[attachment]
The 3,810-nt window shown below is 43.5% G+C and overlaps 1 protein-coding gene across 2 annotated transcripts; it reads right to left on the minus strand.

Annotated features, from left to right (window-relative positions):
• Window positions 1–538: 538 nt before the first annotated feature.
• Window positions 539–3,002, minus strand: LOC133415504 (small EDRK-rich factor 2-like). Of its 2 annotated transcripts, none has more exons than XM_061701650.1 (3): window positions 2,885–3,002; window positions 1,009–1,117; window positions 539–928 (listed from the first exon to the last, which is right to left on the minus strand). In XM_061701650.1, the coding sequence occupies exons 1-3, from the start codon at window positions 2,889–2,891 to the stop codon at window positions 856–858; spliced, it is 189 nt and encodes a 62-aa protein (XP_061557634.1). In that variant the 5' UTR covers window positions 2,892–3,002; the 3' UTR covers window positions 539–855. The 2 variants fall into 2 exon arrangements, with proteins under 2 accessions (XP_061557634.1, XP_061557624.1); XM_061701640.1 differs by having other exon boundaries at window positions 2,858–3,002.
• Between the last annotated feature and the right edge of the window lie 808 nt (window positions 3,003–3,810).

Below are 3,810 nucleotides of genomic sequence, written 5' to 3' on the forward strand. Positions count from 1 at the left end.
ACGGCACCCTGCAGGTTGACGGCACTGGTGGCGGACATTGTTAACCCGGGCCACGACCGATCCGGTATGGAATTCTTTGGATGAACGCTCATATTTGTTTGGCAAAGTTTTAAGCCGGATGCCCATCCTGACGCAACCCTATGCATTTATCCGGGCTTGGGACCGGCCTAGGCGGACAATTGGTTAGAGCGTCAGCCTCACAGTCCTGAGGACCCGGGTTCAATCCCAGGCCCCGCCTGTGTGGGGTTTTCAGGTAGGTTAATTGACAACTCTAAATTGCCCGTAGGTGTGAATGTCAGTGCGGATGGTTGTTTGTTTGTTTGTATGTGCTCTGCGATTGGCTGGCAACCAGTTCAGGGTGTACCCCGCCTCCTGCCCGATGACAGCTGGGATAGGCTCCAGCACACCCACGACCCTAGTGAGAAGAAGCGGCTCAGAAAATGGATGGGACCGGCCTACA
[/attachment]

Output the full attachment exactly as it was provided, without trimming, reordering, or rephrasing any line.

The 3,810-nt window shown below is 43.5% G+C and overlaps 1 protein-coding gene across 2 annotated transcripts; it reads right to left on the minus strand.

Annotated features, from left to right (window-relative positions):
• Window positions 1–538: 538 nt before the first annotated feature.
• Window positions 539–3,002, minus strand: LOC133415504 (small EDRK-rich factor 2-like). Of its 2 annotated transcripts, none has more exons than XM_061701650.1 (3): window positions 2,885–3,002; window positions 1,009–1,117; window positions 539–928 (listed from the first exon to the last, which is right to left on the minus strand). In XM_061701650.1, the coding sequence occupies exons 1-3, from the start codon at window positions 2,889–2,891 to the stop codon at window positions 856–858; spliced, it is 189 nt and encodes a 62-aa protein (XP_061557634.1). In that variant the 5' UTR covers window positions 2,892–3,002; the 3' UTR covers window positions 539–855. The 2 variants fall into 2 exon arrangements, with proteins under 2 accessions (XP_061557634.1, XP_061557624.1); XM_061701640.1 differs by having other exon boundaries at window positions 2,858–3,002.
• Between the last annotated feature and the right edge of the window lie 808 nt (window positions 3,003–3,810).

Below are 3,810 nucleotides of genomic sequence, written 5' to 3' on the forward strand. Positions count from 1 at the left end.
ACGGCACCCTGCAGGTTGACGGCACTGGTGGCGGACATTGTTAACCCGGGCCACGACCGATCCGGTATGGAATTCTTTGGATGAACGCTCATATTTGTTTGGCAAAGTTTTAAGCCGGATGCCCATCCTGACGCAACCCTATGCATTTATCCGGGCTTGGGACCGGCCTAGGCGGACAATTGGTTAGAGCGTCAGCCTCACAGTCCTGAGGACCCGGGTTCAATCCCAGGCCCCGCCTGTGTGGGGTTTTCAGGTAGGTTAATTGACAACTCTAAATTGCCCGTAGGTGTGAATGTCAGTGCGGATGGTTGTTTGTTTGTTTGTATGTGCTCTGCGATTGGCTGGCAACCAGTTCAGGGTGTACCCCGCCTCCTGCCCGATGACAGCTGGGATAGGCTCCAGCACACCCACGACCCTAGTGAGAAGAAGCGGCTCAGAAAATGGATGGGACCGGCCTACA